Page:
How fast can a new ocean form? Well, there’s no road map for this, but looking at the creation of the Mediterranean sea (yes, it used to be dry land during the last ice age), it is theorized that the entire Mediterranean basin might have flooded in as little as several months.
Rift areas in East Africa.

Rift areas in East Africa.

Now, you might object to us casually tossing around the word “ocean”—but how would a new body of water become classified as an ocean? The brilliant folks over at Merriam Webster define an ocean as:

a: the whole body of salt water that covers nearly three fourths of the surface of the earth

b: any of the large bodies of water (such as the Atlantic Ocean) into which the great ocean is divided

This means that for any new body of water to become an ocean, it potentially just needs to be big, and connected to the overall existing ocean system (otherwise it just become a lake). While there is no exact process for how to qualify a new ocean—let’s face it, when was the last time we had to do this?

The map of Africa is going to have a lot more blue in it

Dr. James Hammond, a seismologist from the University of Bristol and member of the research teams in Afar, explains that the only thing separating the Afar depression from the oceans is a 20-metre block of land in Eritrea. One inch per year might not seem like a lot, but 20 metres (65.5 feet) is not a large distance either in the grand scheme of things. Going back to our earlier pop music measurement scale, the sea is only separated from the crack by a little over 11 Taylor Swifts; and yes, 11 Taylor Swifts holding back the entire ocean could very well be the theme of her next music video – art does imitate life sometimes after all. As soon as a connection between land and water is established, the crack and surrounding land will take on water from the Red Sea and the Gulf of Aden, submerging the areas that are below sea level and creating a rather substantial new body of water.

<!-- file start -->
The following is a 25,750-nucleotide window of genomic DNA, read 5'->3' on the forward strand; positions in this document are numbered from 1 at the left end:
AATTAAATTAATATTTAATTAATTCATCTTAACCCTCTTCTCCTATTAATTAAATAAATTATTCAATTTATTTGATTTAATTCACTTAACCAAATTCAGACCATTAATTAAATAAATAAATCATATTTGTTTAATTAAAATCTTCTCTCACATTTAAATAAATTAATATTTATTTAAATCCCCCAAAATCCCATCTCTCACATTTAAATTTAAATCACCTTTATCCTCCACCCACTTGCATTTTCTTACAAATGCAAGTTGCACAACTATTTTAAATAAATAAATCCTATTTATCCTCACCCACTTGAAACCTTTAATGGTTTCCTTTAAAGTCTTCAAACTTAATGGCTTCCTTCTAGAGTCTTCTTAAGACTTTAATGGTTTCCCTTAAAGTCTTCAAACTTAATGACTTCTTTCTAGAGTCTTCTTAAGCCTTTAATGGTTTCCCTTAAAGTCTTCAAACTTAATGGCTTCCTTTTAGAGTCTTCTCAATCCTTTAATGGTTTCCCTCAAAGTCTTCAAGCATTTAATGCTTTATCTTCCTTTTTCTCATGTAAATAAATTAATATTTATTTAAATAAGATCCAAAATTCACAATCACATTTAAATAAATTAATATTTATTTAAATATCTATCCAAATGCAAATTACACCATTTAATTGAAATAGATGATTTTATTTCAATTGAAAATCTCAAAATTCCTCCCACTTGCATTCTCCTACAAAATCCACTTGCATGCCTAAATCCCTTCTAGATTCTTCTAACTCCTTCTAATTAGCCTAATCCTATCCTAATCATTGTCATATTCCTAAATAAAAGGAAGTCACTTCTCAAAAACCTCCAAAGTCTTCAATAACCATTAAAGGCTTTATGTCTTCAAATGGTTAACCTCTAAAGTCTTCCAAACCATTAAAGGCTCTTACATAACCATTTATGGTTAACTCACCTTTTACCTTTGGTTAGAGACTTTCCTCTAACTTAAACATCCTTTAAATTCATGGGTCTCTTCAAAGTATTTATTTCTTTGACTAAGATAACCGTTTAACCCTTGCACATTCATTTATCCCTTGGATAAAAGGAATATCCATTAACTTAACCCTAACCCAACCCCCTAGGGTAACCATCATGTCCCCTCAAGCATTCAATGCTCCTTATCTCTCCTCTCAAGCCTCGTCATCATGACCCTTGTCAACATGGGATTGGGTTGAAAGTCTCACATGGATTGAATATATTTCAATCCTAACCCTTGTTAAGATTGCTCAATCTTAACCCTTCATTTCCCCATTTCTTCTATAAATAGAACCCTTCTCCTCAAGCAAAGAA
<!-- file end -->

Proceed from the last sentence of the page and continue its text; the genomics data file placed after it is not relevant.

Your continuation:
Eventually the map of Africa could look a lot more like this:

Africa Rift Zones
Visualisation of how the African continent could split apart.

The crazy thing is, the split area is on a separate tectonic plate, so we’re not just talking about a new ocean, we might be talking about a new continent as well…. Maybe.

You see, the definition of continent is almost as confusing as the definition of an ocean, largely because we decided on what should be a continent before we really understood plate tectonics, and now we’re trying to make it all make sense. If we go back to our friends at Merriam-Webster, they define a continent as, “one of the six or seven great divisions of land on the globe”. The new land mass resulting from this movement will be on its own tectonic plate separate from the rest of Africa, and as you can see from the visualization above, it will be a substantial land mass. Whether it will officially be called a continent in its own right, we can’t say for sure; after all, Pluto was a planet, then it wasn’t, and we still haven’t moved past that…so let’s not place any bets just yet.

It’s going to take time

One small crack in the ground will eventually give birth to a new continent (or at least a big island) and a new ocean as well. Talk about a powerful change! Don’t grab your surfboard yet though, Professor Cynthia Ebinger estimates that it will take between 100,000 and one million years before the ocean forms. But in geographic terms, that is just the blink of an eye.